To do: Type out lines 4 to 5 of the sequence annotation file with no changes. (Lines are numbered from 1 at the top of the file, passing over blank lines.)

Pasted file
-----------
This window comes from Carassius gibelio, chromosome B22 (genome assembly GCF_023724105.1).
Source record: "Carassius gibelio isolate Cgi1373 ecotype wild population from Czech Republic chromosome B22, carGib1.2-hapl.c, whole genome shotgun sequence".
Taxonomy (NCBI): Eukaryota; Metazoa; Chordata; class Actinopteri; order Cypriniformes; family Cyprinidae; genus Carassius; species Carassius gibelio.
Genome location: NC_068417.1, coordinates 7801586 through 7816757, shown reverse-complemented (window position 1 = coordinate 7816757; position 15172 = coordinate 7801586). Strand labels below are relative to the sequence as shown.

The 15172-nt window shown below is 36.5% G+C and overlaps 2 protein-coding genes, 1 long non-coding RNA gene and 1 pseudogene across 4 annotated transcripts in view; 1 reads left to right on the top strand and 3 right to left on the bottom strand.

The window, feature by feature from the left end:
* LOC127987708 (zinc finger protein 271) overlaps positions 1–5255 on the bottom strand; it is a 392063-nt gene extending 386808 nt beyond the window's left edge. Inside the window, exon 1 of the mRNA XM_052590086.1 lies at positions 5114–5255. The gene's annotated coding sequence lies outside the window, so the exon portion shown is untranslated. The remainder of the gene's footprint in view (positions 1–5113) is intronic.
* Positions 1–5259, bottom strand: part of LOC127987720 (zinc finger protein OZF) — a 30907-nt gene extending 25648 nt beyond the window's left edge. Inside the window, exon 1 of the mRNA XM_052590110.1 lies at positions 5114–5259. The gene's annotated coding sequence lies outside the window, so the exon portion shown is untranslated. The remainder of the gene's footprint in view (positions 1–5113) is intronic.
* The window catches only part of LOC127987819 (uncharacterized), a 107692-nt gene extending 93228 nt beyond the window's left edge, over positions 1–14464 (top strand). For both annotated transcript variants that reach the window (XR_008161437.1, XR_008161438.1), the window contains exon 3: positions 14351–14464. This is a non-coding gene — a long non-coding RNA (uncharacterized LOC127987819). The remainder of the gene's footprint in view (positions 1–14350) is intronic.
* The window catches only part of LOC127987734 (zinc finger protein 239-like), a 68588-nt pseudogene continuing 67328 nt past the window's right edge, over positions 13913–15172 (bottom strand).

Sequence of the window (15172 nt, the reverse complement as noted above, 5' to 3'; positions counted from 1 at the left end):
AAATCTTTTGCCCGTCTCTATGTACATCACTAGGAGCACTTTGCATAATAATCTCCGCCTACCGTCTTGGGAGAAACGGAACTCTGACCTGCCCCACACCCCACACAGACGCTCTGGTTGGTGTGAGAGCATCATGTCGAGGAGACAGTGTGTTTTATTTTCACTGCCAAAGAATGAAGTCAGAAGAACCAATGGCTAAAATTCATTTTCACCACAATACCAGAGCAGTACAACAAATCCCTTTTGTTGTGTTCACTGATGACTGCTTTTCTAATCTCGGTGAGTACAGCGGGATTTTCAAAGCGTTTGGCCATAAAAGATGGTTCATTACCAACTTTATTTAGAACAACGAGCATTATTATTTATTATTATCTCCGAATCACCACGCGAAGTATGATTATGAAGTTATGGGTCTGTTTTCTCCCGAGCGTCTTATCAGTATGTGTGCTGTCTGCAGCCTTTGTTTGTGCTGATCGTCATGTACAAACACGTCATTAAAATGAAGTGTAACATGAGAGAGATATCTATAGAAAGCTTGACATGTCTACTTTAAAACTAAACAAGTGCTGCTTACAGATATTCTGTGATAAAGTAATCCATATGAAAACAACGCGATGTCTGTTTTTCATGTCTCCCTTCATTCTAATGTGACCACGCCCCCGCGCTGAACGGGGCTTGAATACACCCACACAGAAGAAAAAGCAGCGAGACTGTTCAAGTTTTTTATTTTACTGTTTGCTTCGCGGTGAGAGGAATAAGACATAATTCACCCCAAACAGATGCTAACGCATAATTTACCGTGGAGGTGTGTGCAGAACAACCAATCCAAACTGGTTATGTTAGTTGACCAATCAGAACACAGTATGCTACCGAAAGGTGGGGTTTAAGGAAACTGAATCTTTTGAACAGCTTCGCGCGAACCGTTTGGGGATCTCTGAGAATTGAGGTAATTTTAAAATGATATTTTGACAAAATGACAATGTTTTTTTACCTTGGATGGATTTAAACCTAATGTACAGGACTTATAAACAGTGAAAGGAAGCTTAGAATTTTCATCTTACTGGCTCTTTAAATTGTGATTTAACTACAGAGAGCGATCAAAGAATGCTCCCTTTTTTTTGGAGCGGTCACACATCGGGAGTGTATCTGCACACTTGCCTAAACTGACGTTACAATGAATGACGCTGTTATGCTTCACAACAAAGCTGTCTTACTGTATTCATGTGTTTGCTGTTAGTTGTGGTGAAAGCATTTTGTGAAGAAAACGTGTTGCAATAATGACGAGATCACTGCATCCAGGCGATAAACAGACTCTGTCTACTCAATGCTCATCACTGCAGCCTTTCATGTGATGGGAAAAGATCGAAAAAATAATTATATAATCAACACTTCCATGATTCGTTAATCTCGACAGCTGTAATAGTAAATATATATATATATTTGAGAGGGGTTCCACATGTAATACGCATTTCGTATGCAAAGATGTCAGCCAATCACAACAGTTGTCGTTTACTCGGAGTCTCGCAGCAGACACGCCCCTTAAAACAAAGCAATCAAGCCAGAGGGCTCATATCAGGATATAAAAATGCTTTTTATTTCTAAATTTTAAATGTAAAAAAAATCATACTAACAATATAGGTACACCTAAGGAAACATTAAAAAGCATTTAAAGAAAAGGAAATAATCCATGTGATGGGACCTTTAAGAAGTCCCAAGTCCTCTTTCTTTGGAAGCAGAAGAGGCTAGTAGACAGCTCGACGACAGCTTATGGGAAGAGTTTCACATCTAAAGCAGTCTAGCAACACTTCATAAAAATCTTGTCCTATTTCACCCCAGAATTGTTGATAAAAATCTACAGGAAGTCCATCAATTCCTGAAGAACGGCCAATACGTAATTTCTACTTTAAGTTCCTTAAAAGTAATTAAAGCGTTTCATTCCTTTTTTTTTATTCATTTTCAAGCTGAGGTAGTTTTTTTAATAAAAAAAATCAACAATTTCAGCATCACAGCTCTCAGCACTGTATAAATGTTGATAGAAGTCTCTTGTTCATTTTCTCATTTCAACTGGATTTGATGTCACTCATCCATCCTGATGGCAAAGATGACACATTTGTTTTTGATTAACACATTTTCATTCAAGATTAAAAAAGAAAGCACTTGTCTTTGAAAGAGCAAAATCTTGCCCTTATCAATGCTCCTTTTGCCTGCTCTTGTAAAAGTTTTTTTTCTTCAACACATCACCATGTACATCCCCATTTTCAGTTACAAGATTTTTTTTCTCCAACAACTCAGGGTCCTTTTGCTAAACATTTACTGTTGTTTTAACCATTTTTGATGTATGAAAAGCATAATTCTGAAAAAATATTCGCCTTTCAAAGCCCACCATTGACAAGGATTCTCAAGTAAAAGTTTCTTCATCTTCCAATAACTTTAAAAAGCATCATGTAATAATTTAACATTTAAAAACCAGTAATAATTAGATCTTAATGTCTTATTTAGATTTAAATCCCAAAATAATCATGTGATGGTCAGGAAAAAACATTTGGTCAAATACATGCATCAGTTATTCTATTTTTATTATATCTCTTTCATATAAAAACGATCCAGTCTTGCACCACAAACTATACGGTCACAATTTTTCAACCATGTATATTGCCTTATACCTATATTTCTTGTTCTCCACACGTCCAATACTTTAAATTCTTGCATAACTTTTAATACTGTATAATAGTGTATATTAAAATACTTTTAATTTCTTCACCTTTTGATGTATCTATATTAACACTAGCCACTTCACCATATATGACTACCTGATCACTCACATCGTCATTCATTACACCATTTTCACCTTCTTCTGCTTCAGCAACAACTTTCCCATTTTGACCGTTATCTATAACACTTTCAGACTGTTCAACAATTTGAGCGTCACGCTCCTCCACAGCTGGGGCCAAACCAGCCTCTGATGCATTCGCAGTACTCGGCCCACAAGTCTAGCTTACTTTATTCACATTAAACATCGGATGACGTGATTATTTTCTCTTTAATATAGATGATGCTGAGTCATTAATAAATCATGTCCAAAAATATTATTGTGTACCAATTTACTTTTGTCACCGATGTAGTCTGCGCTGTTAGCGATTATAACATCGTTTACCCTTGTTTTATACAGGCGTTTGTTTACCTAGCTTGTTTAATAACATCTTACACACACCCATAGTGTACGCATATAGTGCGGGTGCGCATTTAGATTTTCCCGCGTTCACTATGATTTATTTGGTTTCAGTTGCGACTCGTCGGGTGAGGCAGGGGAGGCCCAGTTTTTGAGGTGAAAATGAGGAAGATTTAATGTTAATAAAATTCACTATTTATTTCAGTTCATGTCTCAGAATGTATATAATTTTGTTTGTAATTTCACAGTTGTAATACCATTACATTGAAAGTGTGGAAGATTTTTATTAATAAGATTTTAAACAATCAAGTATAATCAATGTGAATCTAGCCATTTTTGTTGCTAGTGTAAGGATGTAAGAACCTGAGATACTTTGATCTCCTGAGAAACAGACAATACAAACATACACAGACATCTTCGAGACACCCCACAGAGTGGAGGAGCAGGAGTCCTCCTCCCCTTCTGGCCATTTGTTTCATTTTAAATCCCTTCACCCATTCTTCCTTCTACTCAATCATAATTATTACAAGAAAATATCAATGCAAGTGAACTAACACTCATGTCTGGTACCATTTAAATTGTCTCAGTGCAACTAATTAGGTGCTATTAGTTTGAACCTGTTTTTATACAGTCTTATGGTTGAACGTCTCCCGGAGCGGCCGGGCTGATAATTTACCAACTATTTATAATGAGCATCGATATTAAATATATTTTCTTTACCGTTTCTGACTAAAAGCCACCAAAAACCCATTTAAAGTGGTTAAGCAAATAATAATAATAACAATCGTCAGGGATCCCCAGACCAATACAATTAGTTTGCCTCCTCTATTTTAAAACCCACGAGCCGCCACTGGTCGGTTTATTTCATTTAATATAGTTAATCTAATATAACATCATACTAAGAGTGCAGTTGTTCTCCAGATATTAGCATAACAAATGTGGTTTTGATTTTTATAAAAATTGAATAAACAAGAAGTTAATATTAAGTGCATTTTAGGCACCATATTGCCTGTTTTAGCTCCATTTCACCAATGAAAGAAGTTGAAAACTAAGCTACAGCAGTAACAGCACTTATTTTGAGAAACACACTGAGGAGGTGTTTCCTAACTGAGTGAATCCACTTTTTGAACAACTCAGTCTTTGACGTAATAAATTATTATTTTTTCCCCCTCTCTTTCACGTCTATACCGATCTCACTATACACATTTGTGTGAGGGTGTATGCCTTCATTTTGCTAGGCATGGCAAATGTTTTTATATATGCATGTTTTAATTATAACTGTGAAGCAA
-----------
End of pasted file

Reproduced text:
Genome location: NC_068417.1, coordinates 7801586 through 7816757, shown reverse-complemented (window position 1 = coordinate 7816757; position 15172 = coordinate 7801586). Strand labels below are relative to the sequence as shown.

The 15172-nt window shown below is 36.5% G+C and overlaps 2 protein-coding genes, 1 long non-coding RNA gene and 1 pseudogene across 4 annotated transcripts in view; 1 reads left to right on the top strand and 3 right to left on the bottom strand.